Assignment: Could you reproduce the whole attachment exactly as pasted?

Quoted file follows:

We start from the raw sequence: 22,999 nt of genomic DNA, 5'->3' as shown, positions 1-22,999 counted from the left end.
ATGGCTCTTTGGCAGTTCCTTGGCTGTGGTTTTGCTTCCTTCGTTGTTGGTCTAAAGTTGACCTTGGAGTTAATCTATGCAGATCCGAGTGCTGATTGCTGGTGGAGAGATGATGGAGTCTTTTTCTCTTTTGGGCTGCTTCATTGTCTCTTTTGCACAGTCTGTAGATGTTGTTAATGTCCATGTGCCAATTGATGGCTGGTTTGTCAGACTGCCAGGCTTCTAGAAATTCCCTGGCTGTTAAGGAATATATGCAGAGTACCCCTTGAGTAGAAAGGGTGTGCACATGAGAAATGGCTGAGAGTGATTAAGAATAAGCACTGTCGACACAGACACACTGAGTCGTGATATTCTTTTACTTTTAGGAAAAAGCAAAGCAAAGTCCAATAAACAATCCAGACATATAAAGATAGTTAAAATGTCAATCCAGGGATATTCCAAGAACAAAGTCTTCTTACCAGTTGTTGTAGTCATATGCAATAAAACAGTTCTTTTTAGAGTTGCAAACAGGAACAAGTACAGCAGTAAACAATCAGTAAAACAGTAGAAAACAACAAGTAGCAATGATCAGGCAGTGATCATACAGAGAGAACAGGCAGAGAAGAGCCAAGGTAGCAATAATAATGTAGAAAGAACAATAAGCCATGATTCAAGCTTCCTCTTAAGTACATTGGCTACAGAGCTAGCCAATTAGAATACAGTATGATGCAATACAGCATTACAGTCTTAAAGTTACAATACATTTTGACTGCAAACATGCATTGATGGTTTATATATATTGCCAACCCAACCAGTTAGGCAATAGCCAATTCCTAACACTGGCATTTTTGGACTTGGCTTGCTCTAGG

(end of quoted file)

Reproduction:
We start from the raw sequence: 22,999 nt of genomic DNA, 5'->3' as shown, positions 1-22,999 counted from the left end.
ATGGCTCTTTGGCAGTTCCTTGGCTGTGGTTTTGCTTCCTTCGTTGTTGGTCTAAAGTTGACCTTGGAGTTAATCTATGCAGATCCGAGTGCTGATTGCTGGTGGAGAGATGATGGAGTCTTTTTCTCTTTTGGGCTGCTTCATTGTCTCTTTTGCACAGTCTGTAGATGTTGTTAATGTCCATGTGCCAATTGATGGCTGGTTTGTCAGACTGCCAGGCTTCTAGAAATTCCCTGGCTGTTAAGGAATATATGCAGAGTACCCCTTGAGTAGAAAGGGTGTGCACATGAGAAATGGCTGAGAGTGATTAAGAATAAGCACTGTCGACACAGACACACTGAGTCGTGATATTCTTTTACTTTTAGGAAAAAGCAAAGCAAAGTCCAATAAACAATCCAGACATATAAAGATAGTTAAAATGTCAATCCAGGGATATTCCAAGAACAAAGTCTTCTTACCAGTTGTTGTAGTCATATGCAATAAAACAGTTCTTTTTAGAGTTGCAAACAGGAACAAGTACAGCAGTAAACAATCAGTAAAACAGTAGAAAACAACAAGTAGCAATGATCAGGCAGTGATCATACAGAGAGAACAGGCAGAGAAGAGCCAAGGTAGCAATAATAATGTAGAAAGAACAATAAGCCATGATTCAAGCTTCCTCTTAAGTACATTGGCTACAGAGCTAGCCAATTAGAATACAGTATGATGCAATACAGCATTACAGTCTTAAAGTTACAATACATTTTGACTGCAAACATGCATTGATGGTTTATATATATTGCCAACCCAACCAGTTAGGCAATAGCCAATTCCTAACACTGGCATTTTTGGACTTGGCTTGCTCTAGG